We initially had some feedback issues, but doing the above and turning down the speaker volume seemed to resolve it.
We also had another session in a different room watching the hangout and that worked fine as well. (In fact, when we got knocked off the wireless and couldn’t get back on, they were able to continue on without us.)
Below is the end result. (One thing I learned was that when a hangout ends on the initiator’s computer, it will go on with others, but the broadcast cuts off.) Thanks to everyone on our panel and in the audience that made this possible.
Don’t Try This at Home
The initial plan for the hour-long session was to ask people to start by sharing their experiences with peer learning, to share a bit of my thoughts about it, to show a few online tools that can facilitate peer learning (Twitter, P2PU), and then to spend the last 30 minutes on a live #connectedpd tweet chat about peer learning.
Here is the slide deck I planned to use.
I decided to sit out in the room instead of standing behind the presenter’s table, again to try to model a peer driven approach.
I started with my plan for the session and then asked everyone to share why they’d come and what they hoped to get out of it. (I also invited people to leave if the session wasn’t what they were expecting or if they didn’t think it would be useful to them. A couple did.)
When people shared their expectations and previous experiences with peer learning, they were predictably diverse. We talked a bit about PLCs and experiences with district-provided PD, and then a woman in the group said that she was starting a “teacher-led school” soon and wondered if we might talk about that.
My reactions were (a) how fascinating and (b) what a great way launching into this would be to model peer learning. There followed a spirited discussion of what a teacher-led school might look like, administrator roles, what systemic challenges schools have that may limit well-intended administrators, etc.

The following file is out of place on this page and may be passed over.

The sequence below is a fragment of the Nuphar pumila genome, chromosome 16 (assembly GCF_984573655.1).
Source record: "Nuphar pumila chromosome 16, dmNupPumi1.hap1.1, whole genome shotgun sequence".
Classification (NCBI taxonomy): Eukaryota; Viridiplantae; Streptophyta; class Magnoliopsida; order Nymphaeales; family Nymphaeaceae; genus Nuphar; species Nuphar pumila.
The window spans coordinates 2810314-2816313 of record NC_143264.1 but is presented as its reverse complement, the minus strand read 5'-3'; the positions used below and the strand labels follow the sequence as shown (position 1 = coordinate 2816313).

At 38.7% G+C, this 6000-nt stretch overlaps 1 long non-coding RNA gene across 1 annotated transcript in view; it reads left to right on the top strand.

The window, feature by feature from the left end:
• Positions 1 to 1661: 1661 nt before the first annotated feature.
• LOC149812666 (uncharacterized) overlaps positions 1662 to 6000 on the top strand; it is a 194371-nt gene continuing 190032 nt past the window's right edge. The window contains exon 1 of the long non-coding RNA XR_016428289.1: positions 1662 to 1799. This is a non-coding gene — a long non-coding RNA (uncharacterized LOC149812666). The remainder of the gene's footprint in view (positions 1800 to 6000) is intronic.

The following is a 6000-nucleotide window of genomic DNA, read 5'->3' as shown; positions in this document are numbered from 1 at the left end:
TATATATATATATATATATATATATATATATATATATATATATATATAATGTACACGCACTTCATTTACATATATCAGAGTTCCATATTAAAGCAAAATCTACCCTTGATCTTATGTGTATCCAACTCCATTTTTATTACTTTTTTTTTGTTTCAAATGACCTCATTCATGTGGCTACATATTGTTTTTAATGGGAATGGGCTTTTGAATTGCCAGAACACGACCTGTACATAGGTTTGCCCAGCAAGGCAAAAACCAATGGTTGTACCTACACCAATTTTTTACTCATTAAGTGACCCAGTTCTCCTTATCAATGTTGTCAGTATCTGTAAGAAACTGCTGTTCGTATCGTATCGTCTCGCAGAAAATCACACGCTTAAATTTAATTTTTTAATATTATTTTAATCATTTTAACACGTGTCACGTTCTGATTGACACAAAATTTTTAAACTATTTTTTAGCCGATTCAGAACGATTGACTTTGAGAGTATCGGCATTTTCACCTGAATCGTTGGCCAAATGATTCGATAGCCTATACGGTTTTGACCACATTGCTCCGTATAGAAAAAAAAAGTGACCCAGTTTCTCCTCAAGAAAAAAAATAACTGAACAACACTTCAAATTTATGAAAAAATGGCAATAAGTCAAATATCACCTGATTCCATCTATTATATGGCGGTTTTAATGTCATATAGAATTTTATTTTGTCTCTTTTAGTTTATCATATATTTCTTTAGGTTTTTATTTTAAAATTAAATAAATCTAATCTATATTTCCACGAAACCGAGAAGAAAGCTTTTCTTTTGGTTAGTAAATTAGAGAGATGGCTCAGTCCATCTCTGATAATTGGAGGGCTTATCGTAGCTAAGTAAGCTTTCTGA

At some point, the woman expressed a concern that maybe we didn’t want to spend the whole session on this. There were indeed other things I’d planned to cover, but thought it was well worth diverging to experience this kind of peer learning firsthand.
As the scheduled time for the #connectedpd tweet chat approached, I suggested that we continue the conversation but move it to Twitter. I asked who had experience with Twitter and who didn’t and asked people to form small clusters to teach each other the basics of Twitter.
We jumped into the tweet chat with an unstructured format of small groups helping each other and me periodically giving some overall suggestions about how Twitter and tweet chats work.
It was a bit chaotic, but many meaningful conversations were going on. Much of that conversation continued to be verbal in the room, and we were trying to learn Twitter at the same time. At one point I said, “If we say these things on the tweet chat, we’ll also get the benefit of a whole lot more people talking with us.”
And man, was it fun! Afterward, I asked the participants – particularly those who had no previous experience with Twitter – if the format had worked for them. Most everyone said it was a valuable experience. Many of us connected on Twitter and agreed to stay in touch. Learning Twitter in the context of talking about peer learning seemed to bring a new level of meaning and authenticity. I suspect that more people than usual will come back to it after the conference.
At the end, I thought “this was kind of like an un-session!” And I would definitely do this again. I think that every time would be completely different.
I greatly appreciate everyone who took part and took the risk to participate in this experiment, including Claudia at #connectedpd. I hope you enjoyed it was much as I did.
For a long while, I’ve been planning to dive into Scratch, a programming environment where you can make your own stories, games, programs, etc.
Now that I’m in the Learning Creative Learning MOOC from MIT, it’s time!
Here’s an intro video to Scratch. I’ll be writing more about my learning ad making process here as I progress. Maybe some of you will want to play along with me. If so, here are some resources to get started.